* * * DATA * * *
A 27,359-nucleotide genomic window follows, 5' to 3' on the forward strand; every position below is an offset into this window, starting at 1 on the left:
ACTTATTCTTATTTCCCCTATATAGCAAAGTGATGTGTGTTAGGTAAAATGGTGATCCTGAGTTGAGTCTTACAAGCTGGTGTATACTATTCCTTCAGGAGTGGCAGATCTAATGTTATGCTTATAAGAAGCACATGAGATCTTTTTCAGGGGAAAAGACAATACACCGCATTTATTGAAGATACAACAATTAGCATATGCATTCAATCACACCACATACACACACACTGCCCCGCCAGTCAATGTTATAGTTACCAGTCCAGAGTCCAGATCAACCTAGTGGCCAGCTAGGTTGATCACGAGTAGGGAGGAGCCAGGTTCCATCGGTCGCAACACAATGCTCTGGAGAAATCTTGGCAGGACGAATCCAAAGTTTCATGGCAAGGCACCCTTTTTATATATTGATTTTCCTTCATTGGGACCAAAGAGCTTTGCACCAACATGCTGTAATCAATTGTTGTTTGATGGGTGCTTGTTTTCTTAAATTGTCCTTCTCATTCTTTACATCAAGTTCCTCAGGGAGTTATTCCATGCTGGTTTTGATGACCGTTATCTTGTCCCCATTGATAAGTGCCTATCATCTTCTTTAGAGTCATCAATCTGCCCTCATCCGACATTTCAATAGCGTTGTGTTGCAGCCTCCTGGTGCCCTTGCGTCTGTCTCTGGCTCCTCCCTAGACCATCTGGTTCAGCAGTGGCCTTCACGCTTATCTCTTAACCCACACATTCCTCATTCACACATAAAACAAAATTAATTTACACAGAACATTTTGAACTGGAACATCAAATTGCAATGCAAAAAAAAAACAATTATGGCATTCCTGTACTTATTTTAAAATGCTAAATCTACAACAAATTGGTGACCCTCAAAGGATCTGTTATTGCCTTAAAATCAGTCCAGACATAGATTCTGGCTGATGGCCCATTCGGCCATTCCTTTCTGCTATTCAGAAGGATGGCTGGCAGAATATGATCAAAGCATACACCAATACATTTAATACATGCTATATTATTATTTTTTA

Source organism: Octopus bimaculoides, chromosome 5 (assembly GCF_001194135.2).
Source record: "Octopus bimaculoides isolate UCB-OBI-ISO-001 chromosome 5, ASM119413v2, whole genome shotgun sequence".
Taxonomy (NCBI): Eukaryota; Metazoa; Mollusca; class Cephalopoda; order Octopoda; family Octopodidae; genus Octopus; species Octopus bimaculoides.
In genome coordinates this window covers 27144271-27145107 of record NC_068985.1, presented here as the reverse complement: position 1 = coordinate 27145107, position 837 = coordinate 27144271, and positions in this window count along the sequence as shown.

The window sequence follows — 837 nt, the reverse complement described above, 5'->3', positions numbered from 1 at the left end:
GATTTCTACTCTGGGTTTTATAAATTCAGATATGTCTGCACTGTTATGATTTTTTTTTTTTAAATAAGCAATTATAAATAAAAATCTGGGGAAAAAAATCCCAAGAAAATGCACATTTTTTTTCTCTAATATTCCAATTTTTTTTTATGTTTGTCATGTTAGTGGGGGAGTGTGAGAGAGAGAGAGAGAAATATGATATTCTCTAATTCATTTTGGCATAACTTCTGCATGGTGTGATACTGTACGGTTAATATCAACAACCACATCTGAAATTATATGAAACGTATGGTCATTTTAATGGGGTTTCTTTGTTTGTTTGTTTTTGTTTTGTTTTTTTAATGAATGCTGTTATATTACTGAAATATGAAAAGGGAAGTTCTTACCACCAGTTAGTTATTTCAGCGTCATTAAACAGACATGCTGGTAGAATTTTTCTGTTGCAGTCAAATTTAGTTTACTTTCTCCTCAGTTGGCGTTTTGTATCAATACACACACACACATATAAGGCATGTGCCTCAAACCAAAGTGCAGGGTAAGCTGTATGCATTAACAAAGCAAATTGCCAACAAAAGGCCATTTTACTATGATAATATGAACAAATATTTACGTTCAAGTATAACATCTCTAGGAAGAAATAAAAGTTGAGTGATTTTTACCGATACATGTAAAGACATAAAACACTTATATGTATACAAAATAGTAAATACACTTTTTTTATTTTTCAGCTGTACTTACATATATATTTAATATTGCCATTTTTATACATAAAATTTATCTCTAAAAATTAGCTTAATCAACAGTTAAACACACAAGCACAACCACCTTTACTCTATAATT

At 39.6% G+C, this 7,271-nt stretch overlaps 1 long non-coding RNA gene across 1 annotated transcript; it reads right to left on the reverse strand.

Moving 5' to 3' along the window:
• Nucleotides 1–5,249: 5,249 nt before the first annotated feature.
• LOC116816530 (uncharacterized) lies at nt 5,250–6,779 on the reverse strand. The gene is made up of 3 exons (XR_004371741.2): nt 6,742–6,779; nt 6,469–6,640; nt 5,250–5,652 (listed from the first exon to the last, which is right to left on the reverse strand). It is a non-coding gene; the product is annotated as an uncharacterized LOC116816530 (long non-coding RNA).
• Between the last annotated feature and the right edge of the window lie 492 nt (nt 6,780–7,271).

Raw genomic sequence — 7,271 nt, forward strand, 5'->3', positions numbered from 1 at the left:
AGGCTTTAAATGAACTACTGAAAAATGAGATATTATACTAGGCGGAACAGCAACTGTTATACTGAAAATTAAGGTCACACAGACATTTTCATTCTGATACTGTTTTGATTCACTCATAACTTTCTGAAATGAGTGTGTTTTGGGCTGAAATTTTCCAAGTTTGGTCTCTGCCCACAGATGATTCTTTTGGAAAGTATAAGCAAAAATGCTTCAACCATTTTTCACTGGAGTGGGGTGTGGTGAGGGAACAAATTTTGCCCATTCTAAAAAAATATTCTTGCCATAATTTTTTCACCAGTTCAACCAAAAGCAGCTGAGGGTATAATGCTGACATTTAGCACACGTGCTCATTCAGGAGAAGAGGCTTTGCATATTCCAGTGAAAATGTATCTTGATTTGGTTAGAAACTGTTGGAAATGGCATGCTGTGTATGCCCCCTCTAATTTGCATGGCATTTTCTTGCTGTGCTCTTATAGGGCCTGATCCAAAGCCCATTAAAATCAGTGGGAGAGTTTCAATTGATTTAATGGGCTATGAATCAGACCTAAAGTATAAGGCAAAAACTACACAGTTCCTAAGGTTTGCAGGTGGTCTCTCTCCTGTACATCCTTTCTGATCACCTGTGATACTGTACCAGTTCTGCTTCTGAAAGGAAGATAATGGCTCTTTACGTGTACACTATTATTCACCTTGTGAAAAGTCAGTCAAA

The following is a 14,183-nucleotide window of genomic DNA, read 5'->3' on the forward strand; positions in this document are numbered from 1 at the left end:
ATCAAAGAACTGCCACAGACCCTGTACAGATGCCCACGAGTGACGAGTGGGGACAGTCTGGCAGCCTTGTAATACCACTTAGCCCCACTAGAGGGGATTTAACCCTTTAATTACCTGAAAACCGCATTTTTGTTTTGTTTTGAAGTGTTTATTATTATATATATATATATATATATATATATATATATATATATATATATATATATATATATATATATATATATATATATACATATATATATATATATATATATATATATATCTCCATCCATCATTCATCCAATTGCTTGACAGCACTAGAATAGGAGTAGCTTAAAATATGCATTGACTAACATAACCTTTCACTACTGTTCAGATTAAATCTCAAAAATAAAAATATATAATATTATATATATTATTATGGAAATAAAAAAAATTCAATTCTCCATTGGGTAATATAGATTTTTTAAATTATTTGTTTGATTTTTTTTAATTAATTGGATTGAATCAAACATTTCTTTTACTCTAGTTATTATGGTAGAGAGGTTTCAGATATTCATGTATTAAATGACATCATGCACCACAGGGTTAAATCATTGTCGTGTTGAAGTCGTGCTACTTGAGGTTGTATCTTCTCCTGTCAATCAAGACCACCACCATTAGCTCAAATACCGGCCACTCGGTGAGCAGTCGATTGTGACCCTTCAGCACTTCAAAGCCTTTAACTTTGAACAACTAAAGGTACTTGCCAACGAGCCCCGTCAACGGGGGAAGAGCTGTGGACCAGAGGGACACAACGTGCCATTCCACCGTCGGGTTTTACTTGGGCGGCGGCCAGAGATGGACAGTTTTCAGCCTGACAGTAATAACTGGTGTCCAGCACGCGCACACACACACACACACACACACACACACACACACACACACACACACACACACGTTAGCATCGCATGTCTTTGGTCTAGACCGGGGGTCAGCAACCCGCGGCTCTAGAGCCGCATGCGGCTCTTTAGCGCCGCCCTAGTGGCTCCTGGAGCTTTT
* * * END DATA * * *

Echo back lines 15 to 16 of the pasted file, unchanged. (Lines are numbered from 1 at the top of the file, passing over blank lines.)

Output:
AGGCTTTAAATGAACTACTGAAAAATGAGATATTATACTAGGCGGAACAGCAACTGTTATACTGAAAATTAAGGTCACACAGACATTTTCATTCTGATACTGTTTTGATTCACTCATAACTTTCTGAAATGAGTGTGTTTTGGGCTGAAATTTTCCAAGTTTGGTCTCTGCCCACAGATGATTCTTTTGGAAAGTATAAGCAAAAATGCTTCAACCATTTTTCACTGGAGTGGGGTGTGGTGAGGGAACAAATTTTGCCCATTCTAAAAAAATATTCTTGCCATAATTTTTTCACCAGTTCAACCAAAAGCAGCTGAGGGTATAATGCTGACATTTAGCACACGTGCTCATTCAGGAGAAGAGGCTTTGCATATTCCAGTGAAAATGTATCTTGATTTGGTTAGAAACTGTTGGAAATGGCATGCTGTGTATGCCCCCTCTAATTTGCATGGCATTTTCTTGCTGTGCTCTTATAGGGCCTGATCCAAAGCCCATTAAAATCAGTGGGAGAGTTTCAATTGATTTAATGGGCTATGAATCAGACCTAAAGTATAAGGCAAAAACTACACAGTTCCTAAGGTTTGCAGGTGGTCTCTCTCCTGTACATCCTTTCTGATCACCTGTGATACTGTACCAGTTCTGCTTCTGAAAGGAAGATAATGGCTCTTTACGTGTACACTATTATTCACCTTGTGAAAAGTCAGTCAAA

The following is a 14,183-nucleotide window of genomic DNA, read 5'->3' on the forward strand; positions in this document are numbered from 1 at the left end: